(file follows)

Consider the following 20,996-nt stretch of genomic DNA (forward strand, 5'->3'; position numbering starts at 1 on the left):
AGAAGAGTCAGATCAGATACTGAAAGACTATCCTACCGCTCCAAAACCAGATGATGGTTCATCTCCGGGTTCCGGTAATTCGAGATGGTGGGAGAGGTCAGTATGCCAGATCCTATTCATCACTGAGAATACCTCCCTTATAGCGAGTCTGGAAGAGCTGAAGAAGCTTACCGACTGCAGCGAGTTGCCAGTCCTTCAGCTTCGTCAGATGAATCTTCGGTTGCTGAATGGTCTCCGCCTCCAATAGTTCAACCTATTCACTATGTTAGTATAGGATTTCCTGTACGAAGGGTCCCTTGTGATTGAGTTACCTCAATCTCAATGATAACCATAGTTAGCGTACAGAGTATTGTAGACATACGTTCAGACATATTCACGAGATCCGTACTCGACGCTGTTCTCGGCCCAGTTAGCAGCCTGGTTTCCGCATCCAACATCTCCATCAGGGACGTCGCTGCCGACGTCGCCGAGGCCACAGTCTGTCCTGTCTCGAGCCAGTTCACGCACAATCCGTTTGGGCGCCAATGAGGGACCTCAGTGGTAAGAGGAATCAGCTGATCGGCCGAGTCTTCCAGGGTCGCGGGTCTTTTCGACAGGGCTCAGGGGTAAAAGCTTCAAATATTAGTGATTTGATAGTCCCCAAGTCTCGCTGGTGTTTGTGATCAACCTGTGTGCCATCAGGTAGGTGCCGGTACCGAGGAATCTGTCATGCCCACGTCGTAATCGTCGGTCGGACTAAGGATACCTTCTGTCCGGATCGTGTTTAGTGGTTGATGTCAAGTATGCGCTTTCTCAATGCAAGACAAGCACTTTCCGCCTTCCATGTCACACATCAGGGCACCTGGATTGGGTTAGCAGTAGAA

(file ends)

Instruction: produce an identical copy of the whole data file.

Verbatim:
Consider the following 20,996-nt stretch of genomic DNA (forward strand, 5'->3'; position numbering starts at 1 on the left):
AGAAGAGTCAGATCAGATACTGAAAGACTATCCTACCGCTCCAAAACCAGATGATGGTTCATCTCCGGGTTCCGGTAATTCGAGATGGTGGGAGAGGTCAGTATGCCAGATCCTATTCATCACTGAGAATACCTCCCTTATAGCGAGTCTGGAAGAGCTGAAGAAGCTTACCGACTGCAGCGAGTTGCCAGTCCTTCAGCTTCGTCAGATGAATCTTCGGTTGCTGAATGGTCTCCGCCTCCAATAGTTCAACCTATTCACTATGTTAGTATAGGATTTCCTGTACGAAGGGTCCCTTGTGATTGAGTTACCTCAATCTCAATGATAACCATAGTTAGCGTACAGAGTATTGTAGACATACGTTCAGACATATTCACGAGATCCGTACTCGACGCTGTTCTCGGCCCAGTTAGCAGCCTGGTTTCCGCATCCAACATCTCCATCAGGGACGTCGCTGCCGACGTCGCCGAGGCCACAGTCTGTCCTGTCTCGAGCCAGTTCACGCACAATCCGTTTGGGCGCCAATGAGGGACCTCAGTGGTAAGAGGAATCAGCTGATCGGCCGAGTCTTCCAGGGTCGCGGGTCTTTTCGACAGGGCTCAGGGGTAAAAGCTTCAAATATTAGTGATTTGATAGTCCCCAAGTCTCGCTGGTGTTTGTGATCAACCTGTGTGCCATCAGGTAGGTGCCGGTACCGAGGAATCTGTCATGCCCACGTCGTAATCGTCGGTCGGACTAAGGATACCTTCTGTCCGGATCGTGTTTAGTGGTTGATGTCAAGTATGCGCTTTCTCAATGCAAGACAAGCACTTTCCGCCTTCCATGTCACACATCAGGGCACCTGGATTGGGTTAGCAGTAGAA